Location: Location not imported yet.Title: Histological effects of calcium chloride in stored apples) Author
Submitted to: Journal of the American Society for Horticultural Science
Publication Type: Peer Reviewed Journal
Publication Acceptance Date: 4/14/2008
Publication Date: 4/21/2008
Citation: Trentham, R.W., Sams, C.E., Conway, W.S. 2008. Histological effects of calcium chloride in stored apples. Journal of the American Society for Horticultural Science. 133:487-491. Interpretive Summary: Many physiological and pathological disorders of apples are associated with the calcium content of tissues. We had previously pressure infiltrated calcium chloride solutions into apple fruit and significantly increased the tissue calcium content, which alleviated both physiological and pathological problems, but injury to the peel sometimes resulted. In this research project, we examined the possible basis of injury resulting from postharvest pressure infiltration of calcium chloride into "Golden Delicious" apples. We found that there was an alteration of the apple cuticle and underlying tissues which may lead to the fruit injury exhibited by a browning of the peel and therefore advise against the use of calcium chloride treatment of apples in some cases. This information is of use to the apple packing and shipping industry.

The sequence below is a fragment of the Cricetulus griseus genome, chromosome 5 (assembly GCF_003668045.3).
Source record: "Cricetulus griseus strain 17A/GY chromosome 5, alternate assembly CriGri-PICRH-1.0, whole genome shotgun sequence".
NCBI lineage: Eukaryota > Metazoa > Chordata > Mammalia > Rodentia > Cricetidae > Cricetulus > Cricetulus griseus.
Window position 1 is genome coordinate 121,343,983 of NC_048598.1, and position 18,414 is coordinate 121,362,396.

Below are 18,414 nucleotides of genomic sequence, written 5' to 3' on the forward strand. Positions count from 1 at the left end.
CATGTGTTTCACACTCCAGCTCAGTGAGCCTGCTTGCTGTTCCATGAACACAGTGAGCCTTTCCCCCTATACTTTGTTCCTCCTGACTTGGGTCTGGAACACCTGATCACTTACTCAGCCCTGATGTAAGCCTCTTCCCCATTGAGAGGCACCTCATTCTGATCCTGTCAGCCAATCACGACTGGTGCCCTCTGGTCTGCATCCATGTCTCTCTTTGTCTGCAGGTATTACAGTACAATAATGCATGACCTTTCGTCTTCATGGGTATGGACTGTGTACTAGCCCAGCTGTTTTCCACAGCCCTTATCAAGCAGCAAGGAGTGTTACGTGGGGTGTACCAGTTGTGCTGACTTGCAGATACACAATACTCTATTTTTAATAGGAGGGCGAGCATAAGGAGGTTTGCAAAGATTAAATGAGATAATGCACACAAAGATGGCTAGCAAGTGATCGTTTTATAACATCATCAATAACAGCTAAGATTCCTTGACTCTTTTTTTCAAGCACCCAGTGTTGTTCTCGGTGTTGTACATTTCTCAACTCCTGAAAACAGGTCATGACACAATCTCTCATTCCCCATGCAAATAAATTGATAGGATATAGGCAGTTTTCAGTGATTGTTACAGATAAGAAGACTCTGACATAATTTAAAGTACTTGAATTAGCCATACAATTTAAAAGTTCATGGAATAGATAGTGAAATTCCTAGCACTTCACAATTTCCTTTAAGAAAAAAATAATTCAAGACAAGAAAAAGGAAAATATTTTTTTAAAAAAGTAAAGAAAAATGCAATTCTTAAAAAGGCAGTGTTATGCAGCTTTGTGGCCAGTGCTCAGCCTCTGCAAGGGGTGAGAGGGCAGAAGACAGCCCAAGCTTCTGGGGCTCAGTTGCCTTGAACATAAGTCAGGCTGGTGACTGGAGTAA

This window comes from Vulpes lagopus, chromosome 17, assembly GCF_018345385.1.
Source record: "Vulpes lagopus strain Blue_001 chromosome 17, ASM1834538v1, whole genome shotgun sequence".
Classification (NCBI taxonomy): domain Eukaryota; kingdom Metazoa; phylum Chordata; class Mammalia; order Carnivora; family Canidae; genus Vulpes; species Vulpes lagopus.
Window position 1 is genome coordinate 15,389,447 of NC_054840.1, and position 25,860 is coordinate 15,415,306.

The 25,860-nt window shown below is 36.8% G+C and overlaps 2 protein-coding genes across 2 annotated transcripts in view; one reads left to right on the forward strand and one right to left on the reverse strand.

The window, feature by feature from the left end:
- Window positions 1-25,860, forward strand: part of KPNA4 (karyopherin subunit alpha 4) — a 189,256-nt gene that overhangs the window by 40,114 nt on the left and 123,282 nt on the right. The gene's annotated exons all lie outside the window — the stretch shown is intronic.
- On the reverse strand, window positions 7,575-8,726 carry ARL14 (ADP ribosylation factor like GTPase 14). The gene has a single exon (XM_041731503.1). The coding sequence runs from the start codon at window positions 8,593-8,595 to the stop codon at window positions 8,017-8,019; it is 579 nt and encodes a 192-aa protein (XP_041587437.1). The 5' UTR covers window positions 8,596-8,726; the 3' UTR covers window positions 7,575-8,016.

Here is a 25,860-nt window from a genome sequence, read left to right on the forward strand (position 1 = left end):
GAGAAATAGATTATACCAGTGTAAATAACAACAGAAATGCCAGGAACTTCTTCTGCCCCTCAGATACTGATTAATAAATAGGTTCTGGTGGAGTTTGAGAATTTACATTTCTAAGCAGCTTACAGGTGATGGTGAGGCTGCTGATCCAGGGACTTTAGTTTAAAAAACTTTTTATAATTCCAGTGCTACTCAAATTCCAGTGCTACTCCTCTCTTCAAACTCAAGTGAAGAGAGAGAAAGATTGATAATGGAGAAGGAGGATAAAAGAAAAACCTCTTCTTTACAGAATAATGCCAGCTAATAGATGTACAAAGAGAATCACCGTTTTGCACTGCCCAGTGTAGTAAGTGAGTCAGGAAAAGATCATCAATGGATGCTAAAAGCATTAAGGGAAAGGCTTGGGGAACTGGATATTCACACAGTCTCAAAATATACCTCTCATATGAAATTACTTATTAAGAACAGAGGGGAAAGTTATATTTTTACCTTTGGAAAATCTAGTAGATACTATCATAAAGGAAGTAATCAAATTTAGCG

Technical Abstract: Mature apples, Malus domestica Borkh., cv. 'Golden Delicious' were immersed for 2 min in 0, 0.14, 0.27, or 0.41 mol L-1 (0, 2%, 4%, or 6%, respectively) aqueous solutions (w/v) of CaCl2 at 0 or 68.95 Kpa, and stored at 0°C. Histological samples of peel/cortex were taken at harvest and at four monthly intervals in storage. Paraffin sections were stained with either an aqueous mixture of alcian blue 8GX, safaranin 0 and Bismark brown Y, or with the periodic acid - Schiff (PAS) reaction. No histological difference was observed in fruit treated with 2% CaCl2. However, fruits infiltrated with 4% and 6% CaCl2, both with and without pressure, exhibited flattened epidermal cells and hypodermal cavities particularly after three and four months in storage. Cuticles were also affected at the 4 and 6% CaCl2 treatment levels (with regard to staining with Bismark brown), becoming more condensed and uniform. Both cuticle and hypodermis were stained differentially with PAS in the 6% CaCl2 treatment. All tissues, including the cuticle, were stained magenta red indicating a possible chemical alteration of the cuticle and the underlying tissue by calcium.